There were officials who previously supported the TRC Report but recanted when taking a government position. When called to speak at functions or discuss peacebuilding or reconciliation, officials often discuss their personal victimization and losses during the conflict.
Their admissions are often germane but their statements are deeply rhetorical without commitment to reparations. The undertone can be summarized as: I am a victim like you but look where I am and who I’ve become, you certainly don’t need the TRC Report to move on, put the past in the past and let’s move on.
The undercurrent is a post-TRC revisionism, whereby political elites and their principals, and alleged perpetrators are more favorable to the script of collective amnesia because it has capability of dismantling the official narrative.
A new counter narrative emphasizes that though many bad things happened, alleged perpetrators should not be judge by their past, but rather by the present and their promise to do better. The Government of Liberia is the country’s largest employer.
For political advancement, appropriating this narrative has become a new form of patronage in order to integrate. Mention of reparations and deliberate measures of reconciliation cannot exist within this narrative.
The danger of this form of revisionism is its perceived goal; to reimage and reinvent those who are presented in the report as villains into ‘heroes’ or ‘peacemakers.’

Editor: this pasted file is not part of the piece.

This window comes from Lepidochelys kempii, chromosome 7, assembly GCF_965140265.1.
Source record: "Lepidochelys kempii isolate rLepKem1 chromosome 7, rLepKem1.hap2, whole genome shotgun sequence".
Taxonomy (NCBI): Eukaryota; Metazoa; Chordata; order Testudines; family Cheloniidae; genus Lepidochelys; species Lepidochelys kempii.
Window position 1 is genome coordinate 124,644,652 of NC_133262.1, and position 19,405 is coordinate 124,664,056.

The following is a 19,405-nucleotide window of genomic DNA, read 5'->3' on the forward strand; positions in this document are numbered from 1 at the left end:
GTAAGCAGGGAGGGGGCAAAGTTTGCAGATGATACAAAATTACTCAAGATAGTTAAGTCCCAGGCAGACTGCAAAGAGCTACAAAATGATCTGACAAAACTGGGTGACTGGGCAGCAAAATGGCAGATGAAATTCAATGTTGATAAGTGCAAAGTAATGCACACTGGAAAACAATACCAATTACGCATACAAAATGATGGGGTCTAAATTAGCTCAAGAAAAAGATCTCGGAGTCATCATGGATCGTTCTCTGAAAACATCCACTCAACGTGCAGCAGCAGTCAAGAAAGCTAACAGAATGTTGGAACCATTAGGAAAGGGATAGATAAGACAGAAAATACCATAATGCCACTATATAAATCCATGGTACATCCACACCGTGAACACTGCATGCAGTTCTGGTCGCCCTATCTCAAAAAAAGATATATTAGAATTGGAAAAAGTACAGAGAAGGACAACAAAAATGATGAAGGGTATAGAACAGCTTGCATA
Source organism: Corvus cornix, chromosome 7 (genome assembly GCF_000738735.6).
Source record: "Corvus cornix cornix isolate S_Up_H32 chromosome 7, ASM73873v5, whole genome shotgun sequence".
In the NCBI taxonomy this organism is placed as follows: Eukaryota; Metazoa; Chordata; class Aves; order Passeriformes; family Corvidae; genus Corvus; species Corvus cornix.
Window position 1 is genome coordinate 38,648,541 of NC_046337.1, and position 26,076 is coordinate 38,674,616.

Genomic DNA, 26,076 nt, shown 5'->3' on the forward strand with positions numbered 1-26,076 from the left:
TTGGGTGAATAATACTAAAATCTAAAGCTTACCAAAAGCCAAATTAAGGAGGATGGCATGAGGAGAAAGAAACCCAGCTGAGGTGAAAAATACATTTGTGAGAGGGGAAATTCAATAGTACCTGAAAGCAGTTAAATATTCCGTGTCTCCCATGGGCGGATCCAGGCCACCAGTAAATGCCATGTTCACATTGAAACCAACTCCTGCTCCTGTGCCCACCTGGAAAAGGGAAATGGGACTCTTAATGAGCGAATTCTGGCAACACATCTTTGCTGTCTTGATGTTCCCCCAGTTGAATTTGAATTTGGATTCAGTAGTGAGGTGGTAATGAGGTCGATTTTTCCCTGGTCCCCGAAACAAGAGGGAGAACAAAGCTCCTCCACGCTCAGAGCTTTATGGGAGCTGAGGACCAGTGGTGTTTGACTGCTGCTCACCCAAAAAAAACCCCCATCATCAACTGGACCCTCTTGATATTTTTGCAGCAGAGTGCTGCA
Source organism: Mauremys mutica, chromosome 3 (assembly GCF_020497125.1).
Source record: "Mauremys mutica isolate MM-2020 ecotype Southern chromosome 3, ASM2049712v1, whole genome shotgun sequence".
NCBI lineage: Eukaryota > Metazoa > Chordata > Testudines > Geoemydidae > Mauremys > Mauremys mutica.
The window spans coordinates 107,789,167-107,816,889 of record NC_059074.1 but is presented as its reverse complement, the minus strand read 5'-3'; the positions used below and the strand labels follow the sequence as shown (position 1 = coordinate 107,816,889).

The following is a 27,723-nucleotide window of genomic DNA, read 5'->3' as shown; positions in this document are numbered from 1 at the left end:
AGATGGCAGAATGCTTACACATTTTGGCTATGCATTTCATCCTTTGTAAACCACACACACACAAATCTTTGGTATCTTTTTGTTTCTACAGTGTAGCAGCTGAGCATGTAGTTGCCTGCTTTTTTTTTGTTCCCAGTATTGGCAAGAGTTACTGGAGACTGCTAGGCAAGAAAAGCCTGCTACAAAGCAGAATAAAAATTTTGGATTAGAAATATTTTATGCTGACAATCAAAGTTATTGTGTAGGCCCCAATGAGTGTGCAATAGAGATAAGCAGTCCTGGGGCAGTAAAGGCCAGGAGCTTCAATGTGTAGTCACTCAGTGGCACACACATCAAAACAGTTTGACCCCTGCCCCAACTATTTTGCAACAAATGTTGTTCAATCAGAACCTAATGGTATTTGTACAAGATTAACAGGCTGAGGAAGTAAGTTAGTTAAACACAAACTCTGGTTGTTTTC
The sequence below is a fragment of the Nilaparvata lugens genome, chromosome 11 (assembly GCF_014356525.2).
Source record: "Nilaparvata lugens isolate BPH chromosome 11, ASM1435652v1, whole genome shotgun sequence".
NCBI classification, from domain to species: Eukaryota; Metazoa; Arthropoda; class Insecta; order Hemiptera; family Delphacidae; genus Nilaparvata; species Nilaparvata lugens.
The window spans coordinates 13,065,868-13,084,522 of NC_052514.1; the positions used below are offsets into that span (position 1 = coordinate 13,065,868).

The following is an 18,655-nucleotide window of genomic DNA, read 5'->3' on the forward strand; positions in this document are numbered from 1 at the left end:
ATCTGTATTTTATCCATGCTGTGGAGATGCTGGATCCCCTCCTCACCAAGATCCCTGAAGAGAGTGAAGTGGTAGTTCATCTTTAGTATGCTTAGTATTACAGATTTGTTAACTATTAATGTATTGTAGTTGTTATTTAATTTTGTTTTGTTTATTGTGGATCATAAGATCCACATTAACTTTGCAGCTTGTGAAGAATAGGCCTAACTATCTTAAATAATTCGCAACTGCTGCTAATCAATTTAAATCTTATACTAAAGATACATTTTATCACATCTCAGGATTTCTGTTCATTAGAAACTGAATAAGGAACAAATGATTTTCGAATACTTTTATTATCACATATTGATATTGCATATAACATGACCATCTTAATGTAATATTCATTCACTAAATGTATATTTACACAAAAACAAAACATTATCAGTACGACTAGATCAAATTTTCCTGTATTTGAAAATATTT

This revisionism is more preoccupied with transforming perceptions around a small group of individuals, rather than using this moment to discuss socially how to prevent violence from reoccurring through concrete reparative or reconciliatory measures.
The TRC Report should not be embraced primarily because it threatened to put jail a few people, but for how it prescribes measures for nation building, creating an inclusive history and fostering social both physical and relational.
Liberia has made tremendous progress over the last decade and it is significantly transformed from a war-ravaged nation to a country on the rebound.
Socially, the country is seeking healing but remains divided over how the past should be addressed. President Ellen Johnson Sirleaf observation that, “Liberia is at peace but not at peace with itself” is an accurate summary of the current predicament.
Her statement possibly foreshadows a future if Liberia’s past is obscured and truth distorted, where progress will be drowned by the weight of the past. Until there is a state-led consensus, society will remain divided by those who opposed it, those who support it, and the uncertain and confused 1990-2003 generation.
Without critical lessons of “Never Again,” the 1990-2003 generation may eventually accept violence as method to restress conflict. As the children of indirect and direct victims, they’ve been raised with conflicting narratives of revisionist politics and desperate attempts at reparations as form of healing.
On 30 June 2016—the anniversary of the TRC 2009 report—when the United Nations Mission in Liberia transferred security to the Liberian Government, the corresponding fear and anxiety are echoes of unfinished business.
That echo reflected the symbolism of 30 June and invokes mixed reactions of hope over postwar development and uncertainty over social accountability, reconciliation and reparations.
Aaron Weah, Contributing Writer